Then there are the real questions. Will the effort I’ve put in be enough to sustain our relationship through the teenage years? Does she really know she is loved and valued? Do my actions show it more than my words? Will it be enough to keep her from dabbling in sex and substances and selling her soul to please other people? Have I done the best possible job I can? Will it pay off in the long run? She adores me now—will she when she’s older? And is it lame to pray for the strength to be able to play Barbie’s with your daughter?

There are no answers. Or, rather, the answers are out of my hands. The Lord taught me long ago that there is not a bit of it that is up to me, but, much like higher math, it is a lesson I still do not fully understand. So I just pray that, much like the homework, the equation somehow always manages to balance out in the end.

I am not a bad mom.

I am not a bad mom.

9 comments:

Nancy L (formerly C) said...

Lorie,
It's nice to hear I'm not alone in not liking to play with my children. I always thought it was because they are boys. But I don't think that's it. When I was a little girl, I had PLENTY of people to play with, I'm one of 6 children, but I prefered to play alone. Mercifully, my youngest son is the same way. The oldest, however, always wanted Mom to play but when he was 8 I had a new baby to care for. And so the guilt continues.....
Sorry, I know that wasn't any help but trust me, you are not alone!!

Dean said...

Have you ever tried playing "Let's pretend Barbie is helping Mommy do the dishes?"

Really nice post, Lorie.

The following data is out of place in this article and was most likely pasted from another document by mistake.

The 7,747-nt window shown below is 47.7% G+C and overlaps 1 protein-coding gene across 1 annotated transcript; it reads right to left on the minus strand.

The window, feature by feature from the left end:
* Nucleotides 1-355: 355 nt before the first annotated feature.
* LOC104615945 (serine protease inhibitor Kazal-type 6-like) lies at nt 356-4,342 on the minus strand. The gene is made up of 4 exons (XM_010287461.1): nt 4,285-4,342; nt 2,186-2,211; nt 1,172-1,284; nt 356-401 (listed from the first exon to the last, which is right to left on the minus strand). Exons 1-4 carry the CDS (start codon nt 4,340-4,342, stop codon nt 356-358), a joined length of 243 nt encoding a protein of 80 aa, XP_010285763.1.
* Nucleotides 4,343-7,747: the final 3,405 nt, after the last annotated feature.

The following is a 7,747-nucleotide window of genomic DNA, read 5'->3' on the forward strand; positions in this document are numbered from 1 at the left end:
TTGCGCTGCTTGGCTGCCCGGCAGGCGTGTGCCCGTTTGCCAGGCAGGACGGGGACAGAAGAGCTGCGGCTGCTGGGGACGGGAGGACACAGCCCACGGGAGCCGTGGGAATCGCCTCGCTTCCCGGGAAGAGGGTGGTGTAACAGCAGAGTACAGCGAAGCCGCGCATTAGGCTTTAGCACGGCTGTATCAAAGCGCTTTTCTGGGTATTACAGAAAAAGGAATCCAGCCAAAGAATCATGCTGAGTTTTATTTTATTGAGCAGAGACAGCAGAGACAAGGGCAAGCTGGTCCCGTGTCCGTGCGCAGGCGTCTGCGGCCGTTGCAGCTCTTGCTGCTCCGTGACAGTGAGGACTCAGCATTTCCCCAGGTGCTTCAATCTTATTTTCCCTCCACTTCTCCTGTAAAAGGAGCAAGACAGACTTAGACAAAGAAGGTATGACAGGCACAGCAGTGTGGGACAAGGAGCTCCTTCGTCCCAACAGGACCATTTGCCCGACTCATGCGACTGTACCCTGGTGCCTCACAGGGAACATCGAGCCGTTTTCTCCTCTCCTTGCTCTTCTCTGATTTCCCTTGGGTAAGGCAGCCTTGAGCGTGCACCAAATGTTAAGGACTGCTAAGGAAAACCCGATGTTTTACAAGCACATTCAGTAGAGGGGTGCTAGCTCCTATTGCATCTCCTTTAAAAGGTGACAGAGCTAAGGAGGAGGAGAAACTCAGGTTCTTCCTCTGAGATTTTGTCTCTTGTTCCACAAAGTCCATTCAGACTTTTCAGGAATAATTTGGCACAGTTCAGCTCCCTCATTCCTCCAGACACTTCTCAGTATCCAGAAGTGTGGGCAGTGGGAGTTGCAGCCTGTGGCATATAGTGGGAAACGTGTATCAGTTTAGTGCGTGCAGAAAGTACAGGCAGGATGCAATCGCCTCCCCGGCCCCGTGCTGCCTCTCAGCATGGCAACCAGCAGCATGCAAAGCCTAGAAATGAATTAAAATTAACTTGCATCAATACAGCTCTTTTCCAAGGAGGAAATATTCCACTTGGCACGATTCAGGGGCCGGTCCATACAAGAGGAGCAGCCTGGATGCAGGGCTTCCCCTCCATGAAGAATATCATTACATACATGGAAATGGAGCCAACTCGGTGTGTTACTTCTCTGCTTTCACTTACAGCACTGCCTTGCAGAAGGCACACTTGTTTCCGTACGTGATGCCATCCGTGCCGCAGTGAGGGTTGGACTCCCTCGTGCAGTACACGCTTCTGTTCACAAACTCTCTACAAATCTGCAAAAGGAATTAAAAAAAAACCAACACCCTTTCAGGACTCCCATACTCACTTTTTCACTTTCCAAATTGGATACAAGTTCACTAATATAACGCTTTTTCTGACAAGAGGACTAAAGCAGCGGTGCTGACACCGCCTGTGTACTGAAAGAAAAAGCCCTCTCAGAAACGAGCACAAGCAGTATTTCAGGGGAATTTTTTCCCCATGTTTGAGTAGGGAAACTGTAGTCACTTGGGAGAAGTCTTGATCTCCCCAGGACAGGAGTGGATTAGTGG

lorie said...

Dean- you're brilliant. "Checkbook Balancing Barbie" will make a debut at our house next week...

Nancy- glad to know we're both not alone!

Cynthia said...

Oh my gosh! You just read my guilt mail! I swear this is the bain (sp?) of my existence..."mommy will you play with me?" The fact that she's an only child drives the guilt-o-meter into the stratosphere!! I love the crap out of V but oh my gosh! Once I learned how to read in first grade, I never ever needed another playmate again. I'm hoping V will follow suit!

Thank you for gasping out the truth I certainly feel!!

lorie said...

It's my own fault, I guess. I was the same way, books or no books. Still am, probably. I just want to be the one in control of it!

Nancy L (formerly C) said...

This makes me think that it's just those of us who enjoyed being alone that don't like playing with our children! I think it's because we just can't relate to what they want!

Anonymous said...

i was an only child, so i have lotz of imagination. just call me and i'm all about the barbies. i may have to dig up my own and bring them over. it's better than playing the bratz dolls. those dolls are just weird looking. lol, yes i'm a child at heart and i used to love to pretend. hence the theatre degree :D
-christina
(seriously, if you need someone to entertain her when you're trying to get some things done, i'll all about it!)

Anonymous said...

Lorie,
If your daughter's love language is quality time (and it sounds like it is),is there a way you can give it to her without playing? My youngest doesn't even know she can ask the question. Her question would be, "Do some mommies play with their kids?!!" But she hangs with me in the kitchen everyday, stirring the noodles and adding the ingredients and seems to enjoy being with me.
Hmmm...I hate playing,too. So usually I'll suggest short games (NOT CHECKERS!) where there is an end in sight in about fifteen minutes. Don't lose hope!
Jill A.

lorie said...

Thanks, Jill. Quality time is defintately in the top 2 or 3. I don't mind games, though- we could play games all day. I just don't like playing someone ELSE'S pretend! So, I'm actually getting her checkers for Christmas!